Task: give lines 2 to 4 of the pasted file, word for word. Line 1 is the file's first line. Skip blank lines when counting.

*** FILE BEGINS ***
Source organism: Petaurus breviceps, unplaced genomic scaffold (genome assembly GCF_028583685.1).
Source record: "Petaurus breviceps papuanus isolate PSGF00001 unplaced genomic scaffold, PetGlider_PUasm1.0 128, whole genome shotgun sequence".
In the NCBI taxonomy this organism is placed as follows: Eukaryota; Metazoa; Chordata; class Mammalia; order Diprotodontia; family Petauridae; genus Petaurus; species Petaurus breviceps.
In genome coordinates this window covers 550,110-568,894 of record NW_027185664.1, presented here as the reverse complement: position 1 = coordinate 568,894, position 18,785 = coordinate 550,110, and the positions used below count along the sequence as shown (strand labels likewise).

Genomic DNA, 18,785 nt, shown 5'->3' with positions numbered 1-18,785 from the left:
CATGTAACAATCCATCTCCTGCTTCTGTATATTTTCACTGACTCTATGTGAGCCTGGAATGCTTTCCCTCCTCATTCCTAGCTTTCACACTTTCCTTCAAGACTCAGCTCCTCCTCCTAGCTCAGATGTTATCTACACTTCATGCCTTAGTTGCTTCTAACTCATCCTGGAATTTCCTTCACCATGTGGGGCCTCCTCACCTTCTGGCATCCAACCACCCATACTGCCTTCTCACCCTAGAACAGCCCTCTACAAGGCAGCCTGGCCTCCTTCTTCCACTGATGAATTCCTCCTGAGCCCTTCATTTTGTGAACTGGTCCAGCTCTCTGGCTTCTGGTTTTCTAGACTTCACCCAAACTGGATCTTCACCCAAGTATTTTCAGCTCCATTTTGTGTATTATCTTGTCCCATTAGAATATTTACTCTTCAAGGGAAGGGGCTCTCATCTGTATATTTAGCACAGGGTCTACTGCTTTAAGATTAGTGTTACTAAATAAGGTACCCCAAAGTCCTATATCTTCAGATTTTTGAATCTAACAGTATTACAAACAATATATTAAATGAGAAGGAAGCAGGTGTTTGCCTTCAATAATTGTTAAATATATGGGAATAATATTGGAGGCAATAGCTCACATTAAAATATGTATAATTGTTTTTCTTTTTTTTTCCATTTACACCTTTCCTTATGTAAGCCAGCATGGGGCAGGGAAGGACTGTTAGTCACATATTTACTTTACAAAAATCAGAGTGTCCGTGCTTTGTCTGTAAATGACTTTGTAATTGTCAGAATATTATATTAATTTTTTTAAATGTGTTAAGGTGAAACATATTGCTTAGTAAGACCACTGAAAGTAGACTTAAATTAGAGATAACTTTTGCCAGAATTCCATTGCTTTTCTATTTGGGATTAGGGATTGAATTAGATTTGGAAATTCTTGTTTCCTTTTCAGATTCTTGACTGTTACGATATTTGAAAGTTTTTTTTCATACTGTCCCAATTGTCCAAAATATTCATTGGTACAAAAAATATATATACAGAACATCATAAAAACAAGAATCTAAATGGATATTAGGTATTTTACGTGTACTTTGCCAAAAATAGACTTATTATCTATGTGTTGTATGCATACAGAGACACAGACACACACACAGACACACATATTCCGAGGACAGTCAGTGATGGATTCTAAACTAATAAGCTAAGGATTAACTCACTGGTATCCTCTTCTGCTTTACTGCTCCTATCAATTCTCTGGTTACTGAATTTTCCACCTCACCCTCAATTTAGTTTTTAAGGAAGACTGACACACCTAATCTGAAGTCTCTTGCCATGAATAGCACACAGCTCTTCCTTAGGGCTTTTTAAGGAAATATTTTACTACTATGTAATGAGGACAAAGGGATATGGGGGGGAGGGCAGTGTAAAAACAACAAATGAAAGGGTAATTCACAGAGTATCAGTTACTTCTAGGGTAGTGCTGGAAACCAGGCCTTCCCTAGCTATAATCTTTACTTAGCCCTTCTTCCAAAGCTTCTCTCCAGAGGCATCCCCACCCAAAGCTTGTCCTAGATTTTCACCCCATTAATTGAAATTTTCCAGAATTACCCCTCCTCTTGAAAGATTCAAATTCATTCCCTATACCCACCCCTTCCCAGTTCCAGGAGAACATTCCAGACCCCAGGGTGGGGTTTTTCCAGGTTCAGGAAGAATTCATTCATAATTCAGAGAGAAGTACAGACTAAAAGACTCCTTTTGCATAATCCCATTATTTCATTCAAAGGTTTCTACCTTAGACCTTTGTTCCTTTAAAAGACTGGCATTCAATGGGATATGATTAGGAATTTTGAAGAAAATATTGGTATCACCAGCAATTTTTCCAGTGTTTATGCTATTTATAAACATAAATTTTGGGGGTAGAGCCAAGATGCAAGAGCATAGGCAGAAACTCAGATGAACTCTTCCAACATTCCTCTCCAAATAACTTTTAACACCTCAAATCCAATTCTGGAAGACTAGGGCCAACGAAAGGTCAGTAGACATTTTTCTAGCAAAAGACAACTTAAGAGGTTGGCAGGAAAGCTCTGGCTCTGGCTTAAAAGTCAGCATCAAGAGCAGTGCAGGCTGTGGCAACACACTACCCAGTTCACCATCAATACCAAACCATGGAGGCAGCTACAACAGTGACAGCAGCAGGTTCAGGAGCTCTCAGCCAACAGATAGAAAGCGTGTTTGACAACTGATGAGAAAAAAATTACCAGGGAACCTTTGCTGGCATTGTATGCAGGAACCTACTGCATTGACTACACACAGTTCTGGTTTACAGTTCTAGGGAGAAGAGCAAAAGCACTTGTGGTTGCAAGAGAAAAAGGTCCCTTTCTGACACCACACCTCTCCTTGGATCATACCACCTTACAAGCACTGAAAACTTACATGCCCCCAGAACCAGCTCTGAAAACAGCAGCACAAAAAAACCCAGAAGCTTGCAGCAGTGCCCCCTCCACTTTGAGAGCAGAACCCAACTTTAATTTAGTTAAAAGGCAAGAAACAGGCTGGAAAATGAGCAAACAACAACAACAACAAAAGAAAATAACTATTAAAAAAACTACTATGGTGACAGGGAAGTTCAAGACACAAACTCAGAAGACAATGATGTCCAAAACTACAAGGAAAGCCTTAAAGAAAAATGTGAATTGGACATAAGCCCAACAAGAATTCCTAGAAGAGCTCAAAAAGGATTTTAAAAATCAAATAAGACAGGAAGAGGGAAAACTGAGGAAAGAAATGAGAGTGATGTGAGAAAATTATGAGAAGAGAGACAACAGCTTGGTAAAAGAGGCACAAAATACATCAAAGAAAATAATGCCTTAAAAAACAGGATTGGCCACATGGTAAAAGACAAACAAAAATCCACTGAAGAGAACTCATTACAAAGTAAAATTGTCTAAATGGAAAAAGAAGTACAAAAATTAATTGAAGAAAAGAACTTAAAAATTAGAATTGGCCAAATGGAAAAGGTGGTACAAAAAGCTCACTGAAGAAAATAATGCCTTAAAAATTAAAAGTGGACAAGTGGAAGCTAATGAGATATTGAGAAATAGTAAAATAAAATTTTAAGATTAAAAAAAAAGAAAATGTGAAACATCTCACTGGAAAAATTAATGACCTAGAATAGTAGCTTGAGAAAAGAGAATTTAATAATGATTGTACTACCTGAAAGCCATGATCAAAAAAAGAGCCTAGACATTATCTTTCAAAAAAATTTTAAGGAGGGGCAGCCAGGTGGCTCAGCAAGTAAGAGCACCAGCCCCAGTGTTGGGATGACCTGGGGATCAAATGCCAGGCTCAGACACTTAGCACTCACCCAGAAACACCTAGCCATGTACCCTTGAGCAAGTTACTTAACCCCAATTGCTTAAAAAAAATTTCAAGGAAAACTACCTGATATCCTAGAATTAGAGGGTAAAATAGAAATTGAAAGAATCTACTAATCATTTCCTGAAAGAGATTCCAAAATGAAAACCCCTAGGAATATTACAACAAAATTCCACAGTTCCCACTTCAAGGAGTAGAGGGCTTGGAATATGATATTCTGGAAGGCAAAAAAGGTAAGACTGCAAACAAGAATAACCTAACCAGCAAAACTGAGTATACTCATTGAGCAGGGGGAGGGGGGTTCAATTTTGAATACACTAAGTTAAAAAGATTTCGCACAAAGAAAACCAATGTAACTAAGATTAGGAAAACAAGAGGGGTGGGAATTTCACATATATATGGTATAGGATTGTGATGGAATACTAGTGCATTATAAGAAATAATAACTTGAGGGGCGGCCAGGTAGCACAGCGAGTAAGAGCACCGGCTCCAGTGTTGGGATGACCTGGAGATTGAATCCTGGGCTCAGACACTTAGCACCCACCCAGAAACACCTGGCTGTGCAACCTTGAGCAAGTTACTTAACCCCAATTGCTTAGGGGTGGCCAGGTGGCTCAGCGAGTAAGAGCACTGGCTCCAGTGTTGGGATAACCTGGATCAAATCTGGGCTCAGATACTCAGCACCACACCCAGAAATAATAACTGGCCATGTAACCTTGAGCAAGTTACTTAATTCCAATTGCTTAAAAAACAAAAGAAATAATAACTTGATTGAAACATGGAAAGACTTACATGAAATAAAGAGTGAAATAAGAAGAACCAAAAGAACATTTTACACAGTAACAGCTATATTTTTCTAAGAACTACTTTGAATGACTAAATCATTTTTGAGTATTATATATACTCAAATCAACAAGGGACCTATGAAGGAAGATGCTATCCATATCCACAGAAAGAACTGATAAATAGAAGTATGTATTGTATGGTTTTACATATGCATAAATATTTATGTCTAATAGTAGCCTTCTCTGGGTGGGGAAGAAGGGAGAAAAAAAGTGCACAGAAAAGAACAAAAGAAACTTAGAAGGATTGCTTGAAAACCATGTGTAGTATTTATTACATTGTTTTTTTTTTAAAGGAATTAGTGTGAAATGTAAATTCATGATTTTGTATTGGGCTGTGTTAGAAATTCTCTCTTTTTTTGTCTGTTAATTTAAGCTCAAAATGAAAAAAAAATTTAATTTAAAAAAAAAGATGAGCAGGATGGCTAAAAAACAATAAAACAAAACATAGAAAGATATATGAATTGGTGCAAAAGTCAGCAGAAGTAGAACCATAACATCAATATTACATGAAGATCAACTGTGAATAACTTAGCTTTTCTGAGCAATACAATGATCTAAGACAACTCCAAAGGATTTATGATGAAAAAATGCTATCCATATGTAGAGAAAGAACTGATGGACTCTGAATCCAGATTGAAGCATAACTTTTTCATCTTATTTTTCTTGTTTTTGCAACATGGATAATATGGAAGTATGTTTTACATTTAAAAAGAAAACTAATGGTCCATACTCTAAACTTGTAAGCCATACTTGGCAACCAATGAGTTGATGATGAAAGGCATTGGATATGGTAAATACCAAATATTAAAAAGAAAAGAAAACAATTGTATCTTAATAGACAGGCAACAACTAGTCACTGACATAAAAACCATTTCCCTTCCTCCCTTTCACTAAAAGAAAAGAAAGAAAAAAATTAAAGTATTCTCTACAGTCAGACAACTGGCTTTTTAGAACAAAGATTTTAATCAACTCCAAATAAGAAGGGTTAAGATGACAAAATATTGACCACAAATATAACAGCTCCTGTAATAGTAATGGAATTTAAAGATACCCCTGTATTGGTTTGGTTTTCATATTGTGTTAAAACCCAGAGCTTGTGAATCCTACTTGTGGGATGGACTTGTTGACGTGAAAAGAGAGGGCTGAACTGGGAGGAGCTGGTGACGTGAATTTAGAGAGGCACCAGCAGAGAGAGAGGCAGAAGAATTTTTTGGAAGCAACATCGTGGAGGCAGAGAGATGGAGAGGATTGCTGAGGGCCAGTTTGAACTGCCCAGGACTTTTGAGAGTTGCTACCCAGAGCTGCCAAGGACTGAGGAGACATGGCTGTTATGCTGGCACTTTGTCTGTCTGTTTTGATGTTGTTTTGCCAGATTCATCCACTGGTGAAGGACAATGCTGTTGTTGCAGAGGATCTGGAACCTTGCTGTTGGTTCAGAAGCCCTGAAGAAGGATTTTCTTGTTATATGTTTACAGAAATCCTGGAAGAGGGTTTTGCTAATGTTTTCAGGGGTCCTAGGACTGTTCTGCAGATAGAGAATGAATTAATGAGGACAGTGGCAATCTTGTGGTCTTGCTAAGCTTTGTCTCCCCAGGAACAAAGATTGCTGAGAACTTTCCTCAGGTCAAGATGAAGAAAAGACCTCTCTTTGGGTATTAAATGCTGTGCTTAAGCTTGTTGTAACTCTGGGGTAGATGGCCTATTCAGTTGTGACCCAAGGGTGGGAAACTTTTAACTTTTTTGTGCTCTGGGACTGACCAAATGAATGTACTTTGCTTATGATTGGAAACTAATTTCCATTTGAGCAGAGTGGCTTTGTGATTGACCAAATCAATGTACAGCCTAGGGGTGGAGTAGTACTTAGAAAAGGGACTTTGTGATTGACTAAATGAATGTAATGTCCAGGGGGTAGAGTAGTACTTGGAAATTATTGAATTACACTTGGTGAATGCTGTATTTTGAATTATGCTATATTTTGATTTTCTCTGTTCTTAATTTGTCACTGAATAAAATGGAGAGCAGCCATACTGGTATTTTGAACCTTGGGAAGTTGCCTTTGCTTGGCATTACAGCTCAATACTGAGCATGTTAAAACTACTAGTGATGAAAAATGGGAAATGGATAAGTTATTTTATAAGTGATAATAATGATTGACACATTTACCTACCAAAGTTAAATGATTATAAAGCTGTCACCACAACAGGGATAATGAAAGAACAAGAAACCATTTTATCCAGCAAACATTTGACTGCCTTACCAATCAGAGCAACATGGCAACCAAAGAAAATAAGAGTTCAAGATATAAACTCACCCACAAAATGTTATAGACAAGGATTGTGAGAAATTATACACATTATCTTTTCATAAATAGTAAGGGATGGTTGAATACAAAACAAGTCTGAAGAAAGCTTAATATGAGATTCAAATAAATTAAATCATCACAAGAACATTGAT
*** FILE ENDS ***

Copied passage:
Source record: "Petaurus breviceps papuanus isolate PSGF00001 unplaced genomic scaffold, PetGlider_PUasm1.0 128, whole genome shotgun sequence".
In the NCBI taxonomy this organism is placed as follows: Eukaryota; Metazoa; Chordata; class Mammalia; order Diprotodontia; family Petauridae; genus Petaurus; species Petaurus breviceps.
In genome coordinates this window covers 550,110-568,894 of record NW_027185664.1, presented here as the reverse complement: position 1 = coordinate 568,894, position 18,785 = coordinate 550,110, and the positions used below count along the sequence as shown (strand labels likewise).